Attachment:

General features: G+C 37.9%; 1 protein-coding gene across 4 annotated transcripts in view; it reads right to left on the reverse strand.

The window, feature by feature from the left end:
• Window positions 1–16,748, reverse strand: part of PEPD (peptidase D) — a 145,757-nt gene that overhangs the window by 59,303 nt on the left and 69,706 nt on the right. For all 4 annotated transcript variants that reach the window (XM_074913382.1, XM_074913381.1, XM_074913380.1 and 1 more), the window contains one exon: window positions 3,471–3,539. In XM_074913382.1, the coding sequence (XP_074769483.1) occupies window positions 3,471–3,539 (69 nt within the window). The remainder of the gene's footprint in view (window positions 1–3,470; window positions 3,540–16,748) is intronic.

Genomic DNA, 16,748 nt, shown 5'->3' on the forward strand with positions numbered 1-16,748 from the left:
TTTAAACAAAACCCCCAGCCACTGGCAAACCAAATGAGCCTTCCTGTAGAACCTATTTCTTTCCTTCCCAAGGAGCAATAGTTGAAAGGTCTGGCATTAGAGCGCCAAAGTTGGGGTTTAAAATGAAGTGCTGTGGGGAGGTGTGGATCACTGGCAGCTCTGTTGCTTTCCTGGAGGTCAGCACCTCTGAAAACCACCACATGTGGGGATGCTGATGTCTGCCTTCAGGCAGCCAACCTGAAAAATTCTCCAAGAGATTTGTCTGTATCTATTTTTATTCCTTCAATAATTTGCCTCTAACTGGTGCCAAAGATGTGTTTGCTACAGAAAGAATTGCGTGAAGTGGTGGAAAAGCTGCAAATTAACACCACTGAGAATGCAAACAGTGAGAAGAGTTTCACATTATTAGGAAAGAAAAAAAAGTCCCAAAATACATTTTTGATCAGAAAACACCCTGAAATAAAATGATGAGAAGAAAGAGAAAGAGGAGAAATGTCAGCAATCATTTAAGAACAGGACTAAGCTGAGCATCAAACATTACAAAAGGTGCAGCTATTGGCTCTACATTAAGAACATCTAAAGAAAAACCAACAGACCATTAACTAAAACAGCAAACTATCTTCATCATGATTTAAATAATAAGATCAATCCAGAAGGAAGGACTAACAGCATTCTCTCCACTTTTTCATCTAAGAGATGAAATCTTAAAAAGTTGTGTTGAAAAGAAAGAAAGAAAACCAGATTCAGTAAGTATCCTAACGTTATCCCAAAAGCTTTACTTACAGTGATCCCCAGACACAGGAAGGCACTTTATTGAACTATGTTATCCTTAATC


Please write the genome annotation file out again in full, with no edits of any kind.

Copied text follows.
General features: G+C 37.9%; 1 protein-coding gene across 4 annotated transcripts in view; it reads right to left on the reverse strand.

The window, feature by feature from the left end:
• Window positions 1–16,748, reverse strand: part of PEPD (peptidase D) — a 145,757-nt gene that overhangs the window by 59,303 nt on the left and 69,706 nt on the right. For all 4 annotated transcript variants that reach the window (XM_074913382.1, XM_074913381.1, XM_074913380.1 and 1 more), the window contains one exon: window positions 3,471–3,539. In XM_074913382.1, the coding sequence (XP_074769483.1) occupies window positions 3,471–3,539 (69 nt within the window). The remainder of the gene's footprint in view (window positions 1–3,470; window positions 3,540–16,748) is intronic.

Genomic DNA, 16,748 nt, shown 5'->3' on the forward strand with positions numbered 1-16,748 from the left:
TTTAAACAAAACCCCCAGCCACTGGCAAACCAAATGAGCCTTCCTGTAGAACCTATTTCTTTCCTTCCCAAGGAGCAATAGTTGAAAGGTCTGGCATTAGAGCGCCAAAGTTGGGGTTTAAAATGAAGTGCTGTGGGGAGGTGTGGATCACTGGCAGCTCTGTTGCTTTCCTGGAGGTCAGCACCTCTGAAAACCACCACATGTGGGGATGCTGATGTCTGCCTTCAGGCAGCCAACCTGAAAAATTCTCCAAGAGATTTGTCTGTATCTATTTTTATTCCTTCAATAATTTGCCTCTAACTGGTGCCAAAGATGTGTTTGCTACAGAAAGAATTGCGTGAAGTGGTGGAAAAGCTGCAAATTAACACCACTGAGAATGCAAACAGTGAGAAGAGTTTCACATTATTAGGAAAGAAAAAAAAGTCCCAAAATACATTTTTGATCAGAAAACACCCTGAAATAAAATGATGAGAAGAAAGAGAAAGAGGAGAAATGTCAGCAATCATTTAAGAACAGGACTAAGCTGAGCATCAAACATTACAAAAGGTGCAGCTATTGGCTCTACATTAAGAACATCTAAAGAAAAACCAACAGACCATTAACTAAAACAGCAAACTATCTTCATCATGATTTAAATAATAAGATCAATCCAGAAGGAAGGACTAACAGCATTCTCTCCACTTTTTCATCTAAGAGATGAAATCTTAAAAAGTTGTGTTGAAAAGAAAGAAAGAAAACCAGATTCAGTAAGTATCCTAACGTTATCCCAAAAGCTTTACTTACAGTGATCCCCAGACACAGGAAGGCACTTTATTGAACTATGTTATCCTTAATC